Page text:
Advanced Satellite Products Branch (in Madison, Wisconsin)
To see Mr. Schmit's complete list of publications and citation metrics, visit his
Tim Schmit works at the Advanced Satellite Products
Branch within NOAA's NESDIS Office of Research and Applications located in
Madison, WI. Tim's experience with satellite data and processing covers a number
of areas, including calibration, simulations and algorithms for processing
satellite data into meteorological/environmental information and has a lead role
in some of the science applications for GOES-R. Tim has extensive experience
with data and deriving products from the current GOES imager and sounder data.
Tim's interest on GOES-R is truly end-to-end, from the instruments, downlink,
calibration, re-broadcast, distribution, archive/access, visualization, product
generation, validations and applications. Tim had a lead role in the band selection
for the Advanced Baseline Imager (ABI) on GOES-R. When Tim began working on the
ABI in 1999, it only had 8 spectral bands, yet a long list of requirements.
Now it has 16 bands. To better prepare for the ABI, Tim was instrumental
in the acquisition of special "Super Rapid Scan" 1-minute GOES-14 data from the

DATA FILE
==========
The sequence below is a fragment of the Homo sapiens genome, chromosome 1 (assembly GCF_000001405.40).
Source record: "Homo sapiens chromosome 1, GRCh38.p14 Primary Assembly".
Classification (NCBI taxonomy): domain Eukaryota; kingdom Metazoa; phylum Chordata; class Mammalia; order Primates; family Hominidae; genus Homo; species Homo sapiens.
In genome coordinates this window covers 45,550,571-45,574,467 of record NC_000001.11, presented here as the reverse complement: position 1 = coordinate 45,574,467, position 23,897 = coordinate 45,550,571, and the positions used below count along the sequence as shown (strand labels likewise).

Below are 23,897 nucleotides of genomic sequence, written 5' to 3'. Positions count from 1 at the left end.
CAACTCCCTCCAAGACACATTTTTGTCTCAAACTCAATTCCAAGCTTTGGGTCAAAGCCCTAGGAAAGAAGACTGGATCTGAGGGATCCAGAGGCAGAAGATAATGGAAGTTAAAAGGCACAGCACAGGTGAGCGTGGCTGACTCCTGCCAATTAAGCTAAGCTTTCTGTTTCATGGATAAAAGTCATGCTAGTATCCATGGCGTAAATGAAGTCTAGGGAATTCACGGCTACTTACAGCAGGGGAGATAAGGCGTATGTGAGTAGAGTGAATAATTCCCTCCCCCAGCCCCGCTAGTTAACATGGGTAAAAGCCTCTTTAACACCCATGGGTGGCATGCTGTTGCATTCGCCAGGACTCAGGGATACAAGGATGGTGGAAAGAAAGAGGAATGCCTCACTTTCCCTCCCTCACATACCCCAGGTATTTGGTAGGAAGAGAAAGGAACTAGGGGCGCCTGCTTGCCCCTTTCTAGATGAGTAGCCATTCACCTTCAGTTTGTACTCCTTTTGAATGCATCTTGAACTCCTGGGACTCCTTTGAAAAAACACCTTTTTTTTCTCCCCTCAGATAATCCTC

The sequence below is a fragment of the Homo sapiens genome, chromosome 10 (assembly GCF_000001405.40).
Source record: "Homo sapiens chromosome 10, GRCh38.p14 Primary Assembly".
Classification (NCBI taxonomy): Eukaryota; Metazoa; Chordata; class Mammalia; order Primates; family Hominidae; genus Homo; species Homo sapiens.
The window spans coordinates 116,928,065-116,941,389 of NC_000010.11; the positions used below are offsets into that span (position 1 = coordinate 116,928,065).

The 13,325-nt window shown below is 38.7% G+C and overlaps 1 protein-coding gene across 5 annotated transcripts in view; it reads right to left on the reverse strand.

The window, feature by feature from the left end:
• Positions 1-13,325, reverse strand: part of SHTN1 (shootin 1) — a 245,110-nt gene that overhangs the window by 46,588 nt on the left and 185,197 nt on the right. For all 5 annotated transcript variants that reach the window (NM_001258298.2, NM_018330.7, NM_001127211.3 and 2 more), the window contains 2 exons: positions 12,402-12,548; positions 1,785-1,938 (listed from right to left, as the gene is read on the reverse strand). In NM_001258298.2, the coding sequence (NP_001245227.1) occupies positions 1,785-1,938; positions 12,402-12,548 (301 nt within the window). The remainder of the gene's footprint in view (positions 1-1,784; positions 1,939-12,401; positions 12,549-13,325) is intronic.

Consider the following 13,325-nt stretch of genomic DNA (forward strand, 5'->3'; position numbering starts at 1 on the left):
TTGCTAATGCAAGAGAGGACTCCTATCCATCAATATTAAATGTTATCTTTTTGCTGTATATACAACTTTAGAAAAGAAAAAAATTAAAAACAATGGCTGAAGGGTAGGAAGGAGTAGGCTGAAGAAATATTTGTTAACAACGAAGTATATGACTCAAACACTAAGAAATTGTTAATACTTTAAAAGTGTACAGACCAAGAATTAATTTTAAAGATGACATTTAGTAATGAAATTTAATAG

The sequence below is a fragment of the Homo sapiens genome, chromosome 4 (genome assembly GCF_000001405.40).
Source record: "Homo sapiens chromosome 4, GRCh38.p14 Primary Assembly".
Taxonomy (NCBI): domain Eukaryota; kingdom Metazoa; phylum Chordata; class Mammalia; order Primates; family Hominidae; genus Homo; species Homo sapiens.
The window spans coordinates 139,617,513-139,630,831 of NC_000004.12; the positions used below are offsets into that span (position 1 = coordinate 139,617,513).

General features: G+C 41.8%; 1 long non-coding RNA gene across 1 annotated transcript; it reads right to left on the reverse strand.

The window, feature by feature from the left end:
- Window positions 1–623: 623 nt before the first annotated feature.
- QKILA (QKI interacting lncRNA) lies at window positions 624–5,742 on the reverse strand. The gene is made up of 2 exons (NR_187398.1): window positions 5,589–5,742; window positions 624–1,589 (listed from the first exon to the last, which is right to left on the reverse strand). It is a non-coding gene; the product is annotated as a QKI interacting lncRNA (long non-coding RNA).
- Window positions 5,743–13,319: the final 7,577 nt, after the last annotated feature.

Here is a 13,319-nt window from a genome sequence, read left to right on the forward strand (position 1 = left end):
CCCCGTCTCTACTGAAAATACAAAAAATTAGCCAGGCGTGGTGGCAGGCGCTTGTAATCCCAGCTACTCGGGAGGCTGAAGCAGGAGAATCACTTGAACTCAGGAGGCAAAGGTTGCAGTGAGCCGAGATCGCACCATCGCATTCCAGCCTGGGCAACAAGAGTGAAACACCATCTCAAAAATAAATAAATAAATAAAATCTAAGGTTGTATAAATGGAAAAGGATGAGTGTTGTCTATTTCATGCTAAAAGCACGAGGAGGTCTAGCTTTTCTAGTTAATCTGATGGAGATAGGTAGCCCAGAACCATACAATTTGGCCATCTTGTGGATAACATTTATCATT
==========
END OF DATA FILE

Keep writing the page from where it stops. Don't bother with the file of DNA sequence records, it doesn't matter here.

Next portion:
imager between 2012 and 2016. In addition, Tim has played a key science role
during the on-obit check-outs of GOES-8, 9, 10, 11, 12, 13, 14 and 15. Tim is
the chair of two Algorithm Working Group (AWG) teams: imagery and soundings.
Tim has published over 80 journal articles, and one book chapter, all
associated with some aspect of GOES.
GOES-16/17/T/U Imagers: Some of Tim's GOES-R
(now 16) Imager activities include:
helping to define the early NOAA Advanced Baseline Imager (ABI) TRD Technical
Requirements Documents, ABI band selection and definitions, ABI simulations
using a myriad of satellite data, being a member of various committees. Tim is the chair of both the Imagery and Sounding AWG teams.
Current/Legacy GOES Imager and Sounder Algorithm Development: Have helped in
developing a number of products from the current GOES Imager. One example is
the Clear Sky Brightness Temperature (CSBT) that global numerical modelers
are using to better depict upper-level moisture. Another is the GOES Imager
cloud-top information product. Have helped in
developing a number of products from the current GOES Sounder. Examples
include cloud-top information and retrievals of atmospheric
profiles and products such as Total
ABI Education/Training/Outreach: Helped in
developing a number of webapps and on-line
(and in person) training regarding the ABI.
Future Geostationary Sounder: GOES-R series Sounder
activities included: helping to define the early NOAA (then called the
ABS, now called the HES) TRD Technical Requirements
Documents, HES trade-off studies, co-led the NOAA data compression group.